Texas was the big winner in the 2010 census when it picked up four congressional seats, due mainly to growth in its Hispanic population. A Supreme Court case being argued Tuesday threatens to diminish Latinos’ clout and benefit white, rural voters. Two voters in Texas are asking the court to order a drastic change in the way Texas and every other state divides their electoral districts. Rather than basing the maps on total population, including non-citizens and children who aren’t old enough to vote, states must count only people who are eligible to vote, the challengers say. They argue that change is needed to carry out the true meaning of the principle of one person, one vote. They claim that taking account of total population can lead to vast differences in the number of voters in particular districts, along with corresponding differences in the power of those voters. A court ruling in their favor would shift more power to rural areas and away from urban districts in which there are large immigrant populations that are ineligible to vote because they are too young or not citizens.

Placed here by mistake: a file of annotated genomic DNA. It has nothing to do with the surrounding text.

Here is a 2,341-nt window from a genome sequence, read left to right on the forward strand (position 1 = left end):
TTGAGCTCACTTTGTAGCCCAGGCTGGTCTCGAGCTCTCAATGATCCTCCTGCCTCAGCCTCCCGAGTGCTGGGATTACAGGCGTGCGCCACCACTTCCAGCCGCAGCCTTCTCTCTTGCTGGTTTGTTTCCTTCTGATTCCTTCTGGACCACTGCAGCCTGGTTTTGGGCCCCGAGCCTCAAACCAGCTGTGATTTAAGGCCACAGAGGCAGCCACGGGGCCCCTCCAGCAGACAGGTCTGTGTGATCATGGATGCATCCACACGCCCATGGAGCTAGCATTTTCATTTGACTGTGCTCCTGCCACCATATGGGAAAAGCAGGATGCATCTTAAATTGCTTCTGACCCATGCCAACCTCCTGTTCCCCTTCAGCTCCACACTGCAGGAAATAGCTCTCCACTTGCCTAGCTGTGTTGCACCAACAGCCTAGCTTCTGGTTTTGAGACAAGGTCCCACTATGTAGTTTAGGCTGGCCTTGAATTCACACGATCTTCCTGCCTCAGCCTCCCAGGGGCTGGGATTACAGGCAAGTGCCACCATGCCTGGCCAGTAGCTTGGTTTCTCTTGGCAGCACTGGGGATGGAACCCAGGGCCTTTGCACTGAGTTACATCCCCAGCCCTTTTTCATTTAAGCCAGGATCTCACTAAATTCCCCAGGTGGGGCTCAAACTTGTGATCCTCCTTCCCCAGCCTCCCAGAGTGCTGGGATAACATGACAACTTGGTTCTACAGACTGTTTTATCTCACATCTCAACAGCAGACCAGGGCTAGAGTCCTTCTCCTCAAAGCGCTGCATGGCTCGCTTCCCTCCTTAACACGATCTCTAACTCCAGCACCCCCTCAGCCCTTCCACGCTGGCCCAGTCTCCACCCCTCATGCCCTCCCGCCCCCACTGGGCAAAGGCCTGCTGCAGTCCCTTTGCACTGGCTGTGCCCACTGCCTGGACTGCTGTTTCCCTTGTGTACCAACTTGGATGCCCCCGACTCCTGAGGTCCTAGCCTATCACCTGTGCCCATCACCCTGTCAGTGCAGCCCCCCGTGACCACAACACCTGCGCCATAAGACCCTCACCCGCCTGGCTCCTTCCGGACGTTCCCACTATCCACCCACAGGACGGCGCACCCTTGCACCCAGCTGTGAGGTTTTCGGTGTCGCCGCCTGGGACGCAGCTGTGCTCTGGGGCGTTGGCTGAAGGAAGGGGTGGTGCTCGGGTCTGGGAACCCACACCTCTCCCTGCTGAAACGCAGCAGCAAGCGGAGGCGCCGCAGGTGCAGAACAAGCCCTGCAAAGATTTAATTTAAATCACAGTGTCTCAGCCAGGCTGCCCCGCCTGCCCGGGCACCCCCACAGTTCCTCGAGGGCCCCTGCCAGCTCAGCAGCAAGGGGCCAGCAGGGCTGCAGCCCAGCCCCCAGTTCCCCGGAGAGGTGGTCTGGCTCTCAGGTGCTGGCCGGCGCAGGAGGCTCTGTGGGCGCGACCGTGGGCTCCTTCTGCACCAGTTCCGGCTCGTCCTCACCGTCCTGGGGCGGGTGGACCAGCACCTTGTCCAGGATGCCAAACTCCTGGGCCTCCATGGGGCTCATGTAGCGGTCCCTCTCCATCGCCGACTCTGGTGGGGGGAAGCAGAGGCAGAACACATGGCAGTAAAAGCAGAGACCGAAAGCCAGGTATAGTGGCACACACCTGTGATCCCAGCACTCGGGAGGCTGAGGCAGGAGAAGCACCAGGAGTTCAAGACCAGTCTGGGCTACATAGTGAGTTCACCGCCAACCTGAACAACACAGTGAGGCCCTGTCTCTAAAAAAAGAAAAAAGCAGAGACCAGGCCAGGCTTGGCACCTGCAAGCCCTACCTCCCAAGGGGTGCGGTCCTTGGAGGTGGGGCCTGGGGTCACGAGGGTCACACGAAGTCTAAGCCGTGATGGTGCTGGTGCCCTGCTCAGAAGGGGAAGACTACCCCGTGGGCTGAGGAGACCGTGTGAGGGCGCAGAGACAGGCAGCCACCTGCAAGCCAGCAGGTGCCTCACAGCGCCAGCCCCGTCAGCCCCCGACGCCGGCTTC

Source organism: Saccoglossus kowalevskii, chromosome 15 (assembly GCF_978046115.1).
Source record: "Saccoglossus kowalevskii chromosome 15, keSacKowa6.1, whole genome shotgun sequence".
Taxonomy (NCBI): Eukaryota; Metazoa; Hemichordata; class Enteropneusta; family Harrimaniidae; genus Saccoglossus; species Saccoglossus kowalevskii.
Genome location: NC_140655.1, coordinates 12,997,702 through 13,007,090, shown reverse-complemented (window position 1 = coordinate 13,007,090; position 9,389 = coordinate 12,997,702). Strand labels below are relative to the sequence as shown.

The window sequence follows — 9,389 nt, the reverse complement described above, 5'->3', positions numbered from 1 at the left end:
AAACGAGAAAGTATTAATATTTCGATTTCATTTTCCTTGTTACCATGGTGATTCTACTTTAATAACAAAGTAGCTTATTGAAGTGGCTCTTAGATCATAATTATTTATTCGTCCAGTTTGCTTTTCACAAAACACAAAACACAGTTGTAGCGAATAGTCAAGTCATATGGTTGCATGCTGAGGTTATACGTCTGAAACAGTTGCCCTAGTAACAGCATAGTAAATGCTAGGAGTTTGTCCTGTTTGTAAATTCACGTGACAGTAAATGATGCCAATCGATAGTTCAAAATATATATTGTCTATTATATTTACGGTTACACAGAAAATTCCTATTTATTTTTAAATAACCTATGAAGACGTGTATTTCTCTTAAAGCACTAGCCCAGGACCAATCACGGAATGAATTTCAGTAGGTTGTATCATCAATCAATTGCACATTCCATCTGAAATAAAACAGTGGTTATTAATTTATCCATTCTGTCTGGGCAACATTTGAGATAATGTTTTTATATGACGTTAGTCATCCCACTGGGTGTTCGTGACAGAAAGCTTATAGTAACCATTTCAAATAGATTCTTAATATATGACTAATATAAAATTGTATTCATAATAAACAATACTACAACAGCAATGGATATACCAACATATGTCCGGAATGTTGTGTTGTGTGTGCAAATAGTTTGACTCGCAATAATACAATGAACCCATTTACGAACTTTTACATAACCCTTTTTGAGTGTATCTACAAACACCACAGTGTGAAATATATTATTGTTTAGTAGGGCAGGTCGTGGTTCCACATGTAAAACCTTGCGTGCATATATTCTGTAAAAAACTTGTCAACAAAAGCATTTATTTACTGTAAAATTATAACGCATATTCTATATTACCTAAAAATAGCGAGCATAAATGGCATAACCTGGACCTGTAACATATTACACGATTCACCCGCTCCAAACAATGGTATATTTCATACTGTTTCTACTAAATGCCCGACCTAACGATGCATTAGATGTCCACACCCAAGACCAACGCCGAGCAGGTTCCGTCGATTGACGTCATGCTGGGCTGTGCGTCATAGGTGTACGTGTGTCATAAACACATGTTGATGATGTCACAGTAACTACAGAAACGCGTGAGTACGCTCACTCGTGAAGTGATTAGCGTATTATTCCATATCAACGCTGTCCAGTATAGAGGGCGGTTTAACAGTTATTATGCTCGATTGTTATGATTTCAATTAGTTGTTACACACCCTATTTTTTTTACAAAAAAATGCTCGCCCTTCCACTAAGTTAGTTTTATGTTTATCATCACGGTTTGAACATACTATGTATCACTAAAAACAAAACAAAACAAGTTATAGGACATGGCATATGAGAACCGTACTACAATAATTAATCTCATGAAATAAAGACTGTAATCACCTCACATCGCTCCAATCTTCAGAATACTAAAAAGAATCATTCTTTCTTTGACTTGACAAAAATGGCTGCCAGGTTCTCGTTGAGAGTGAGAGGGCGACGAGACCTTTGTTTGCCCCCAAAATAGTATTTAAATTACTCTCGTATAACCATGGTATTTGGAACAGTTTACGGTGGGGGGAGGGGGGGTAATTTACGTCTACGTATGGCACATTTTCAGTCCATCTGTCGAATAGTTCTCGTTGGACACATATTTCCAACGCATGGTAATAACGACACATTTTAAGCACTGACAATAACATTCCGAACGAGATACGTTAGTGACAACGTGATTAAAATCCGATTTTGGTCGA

There’s only one explanation for the court fight, said Thomas Saenz, president and general counsel of the Mexican American Legal Defense Fund. “The plaintiffs in Texas are interested in stemming the growth of Latino political power,” he said.
The legal challenge is being financed by Edward Blum, whose Project on Fair Representation also is behind a Texas affirmative action challenge that will be argued before the high court on Wednesday, as well as the lawsuit that led to the 2013 decision that wiped away a key element of the federal Voting Rights Act.
A second case on Tuesday’s agenda also involves the one-person, one-vote principle that the high court established in Reynolds v. Sims in 1964. The court held that a state’s legislative districts must have roughly equal numbers of people.
Full Article: News from The Associated Press.